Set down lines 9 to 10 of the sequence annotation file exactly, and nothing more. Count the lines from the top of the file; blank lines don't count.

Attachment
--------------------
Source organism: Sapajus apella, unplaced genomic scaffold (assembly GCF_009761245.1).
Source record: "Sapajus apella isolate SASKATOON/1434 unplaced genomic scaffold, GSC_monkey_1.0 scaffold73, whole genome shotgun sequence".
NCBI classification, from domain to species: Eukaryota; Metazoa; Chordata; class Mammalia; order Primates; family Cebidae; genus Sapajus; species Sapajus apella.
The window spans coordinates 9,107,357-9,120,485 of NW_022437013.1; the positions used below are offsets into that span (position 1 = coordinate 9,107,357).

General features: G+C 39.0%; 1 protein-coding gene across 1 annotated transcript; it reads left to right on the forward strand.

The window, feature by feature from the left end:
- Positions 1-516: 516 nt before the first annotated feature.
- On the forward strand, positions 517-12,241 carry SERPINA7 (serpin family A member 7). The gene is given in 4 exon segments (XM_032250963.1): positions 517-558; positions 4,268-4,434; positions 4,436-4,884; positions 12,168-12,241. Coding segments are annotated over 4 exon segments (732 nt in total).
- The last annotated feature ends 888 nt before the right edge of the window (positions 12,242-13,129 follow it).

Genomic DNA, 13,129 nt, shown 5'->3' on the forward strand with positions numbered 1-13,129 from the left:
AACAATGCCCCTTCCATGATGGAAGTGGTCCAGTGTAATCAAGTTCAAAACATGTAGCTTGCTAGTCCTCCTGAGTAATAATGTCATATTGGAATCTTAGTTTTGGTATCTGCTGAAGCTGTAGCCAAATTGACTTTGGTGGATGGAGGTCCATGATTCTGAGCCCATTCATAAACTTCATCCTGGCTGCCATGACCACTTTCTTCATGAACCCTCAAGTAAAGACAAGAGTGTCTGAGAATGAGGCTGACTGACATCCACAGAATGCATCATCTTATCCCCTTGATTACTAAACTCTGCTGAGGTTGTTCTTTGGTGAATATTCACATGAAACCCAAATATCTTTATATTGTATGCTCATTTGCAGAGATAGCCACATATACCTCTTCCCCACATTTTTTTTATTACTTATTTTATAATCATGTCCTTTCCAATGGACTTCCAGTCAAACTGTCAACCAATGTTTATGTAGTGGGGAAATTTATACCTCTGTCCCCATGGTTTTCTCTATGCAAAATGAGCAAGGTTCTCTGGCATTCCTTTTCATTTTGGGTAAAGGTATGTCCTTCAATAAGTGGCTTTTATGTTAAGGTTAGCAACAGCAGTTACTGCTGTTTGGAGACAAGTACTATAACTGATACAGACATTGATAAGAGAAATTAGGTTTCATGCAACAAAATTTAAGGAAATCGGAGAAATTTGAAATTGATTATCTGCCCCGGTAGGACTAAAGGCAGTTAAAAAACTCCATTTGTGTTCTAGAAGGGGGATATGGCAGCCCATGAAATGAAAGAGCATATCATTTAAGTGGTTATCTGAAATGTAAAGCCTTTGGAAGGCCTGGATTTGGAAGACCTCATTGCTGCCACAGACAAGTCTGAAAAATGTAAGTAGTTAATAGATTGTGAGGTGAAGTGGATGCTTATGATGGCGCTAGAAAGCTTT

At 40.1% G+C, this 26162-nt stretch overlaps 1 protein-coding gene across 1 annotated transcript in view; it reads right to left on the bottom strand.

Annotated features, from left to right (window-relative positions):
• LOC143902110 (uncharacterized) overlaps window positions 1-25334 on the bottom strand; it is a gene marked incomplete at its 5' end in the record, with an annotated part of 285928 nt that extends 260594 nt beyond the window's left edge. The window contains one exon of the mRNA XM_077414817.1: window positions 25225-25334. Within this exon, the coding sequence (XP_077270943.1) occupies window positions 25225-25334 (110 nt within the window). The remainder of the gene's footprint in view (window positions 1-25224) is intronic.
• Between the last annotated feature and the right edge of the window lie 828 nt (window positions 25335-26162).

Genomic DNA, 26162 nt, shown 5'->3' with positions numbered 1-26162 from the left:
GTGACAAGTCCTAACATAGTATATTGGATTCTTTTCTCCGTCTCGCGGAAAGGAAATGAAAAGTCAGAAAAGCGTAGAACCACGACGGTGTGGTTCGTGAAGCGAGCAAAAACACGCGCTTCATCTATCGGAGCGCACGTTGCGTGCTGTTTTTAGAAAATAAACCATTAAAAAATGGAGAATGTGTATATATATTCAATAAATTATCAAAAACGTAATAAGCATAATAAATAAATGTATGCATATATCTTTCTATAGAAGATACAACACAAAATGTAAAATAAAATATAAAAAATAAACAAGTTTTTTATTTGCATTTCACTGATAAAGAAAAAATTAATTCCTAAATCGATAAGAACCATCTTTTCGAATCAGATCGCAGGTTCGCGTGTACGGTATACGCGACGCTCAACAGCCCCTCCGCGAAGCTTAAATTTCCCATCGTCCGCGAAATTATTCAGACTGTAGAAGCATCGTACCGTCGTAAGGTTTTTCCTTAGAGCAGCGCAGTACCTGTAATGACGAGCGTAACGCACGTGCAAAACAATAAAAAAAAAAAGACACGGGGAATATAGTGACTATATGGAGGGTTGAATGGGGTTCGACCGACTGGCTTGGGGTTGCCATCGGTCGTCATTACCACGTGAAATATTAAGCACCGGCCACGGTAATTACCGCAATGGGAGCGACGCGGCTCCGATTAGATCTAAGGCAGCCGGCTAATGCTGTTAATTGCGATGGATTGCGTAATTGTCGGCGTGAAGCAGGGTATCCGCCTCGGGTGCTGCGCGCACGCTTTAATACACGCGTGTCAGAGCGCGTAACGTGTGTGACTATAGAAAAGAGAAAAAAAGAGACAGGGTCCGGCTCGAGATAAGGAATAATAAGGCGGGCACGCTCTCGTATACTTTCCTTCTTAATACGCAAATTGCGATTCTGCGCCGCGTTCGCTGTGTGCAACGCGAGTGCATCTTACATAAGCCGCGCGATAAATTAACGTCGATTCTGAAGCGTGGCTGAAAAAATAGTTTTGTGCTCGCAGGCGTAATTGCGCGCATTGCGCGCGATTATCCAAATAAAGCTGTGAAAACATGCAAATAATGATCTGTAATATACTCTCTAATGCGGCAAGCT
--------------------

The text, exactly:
- The last annotated feature ends 888 nt before the right edge of the window (positions 12,242-13,129 follow it).

Genomic DNA, 13,129 nt, shown 5'->3' on the forward strand with positions numbered 1-13,129 from the left: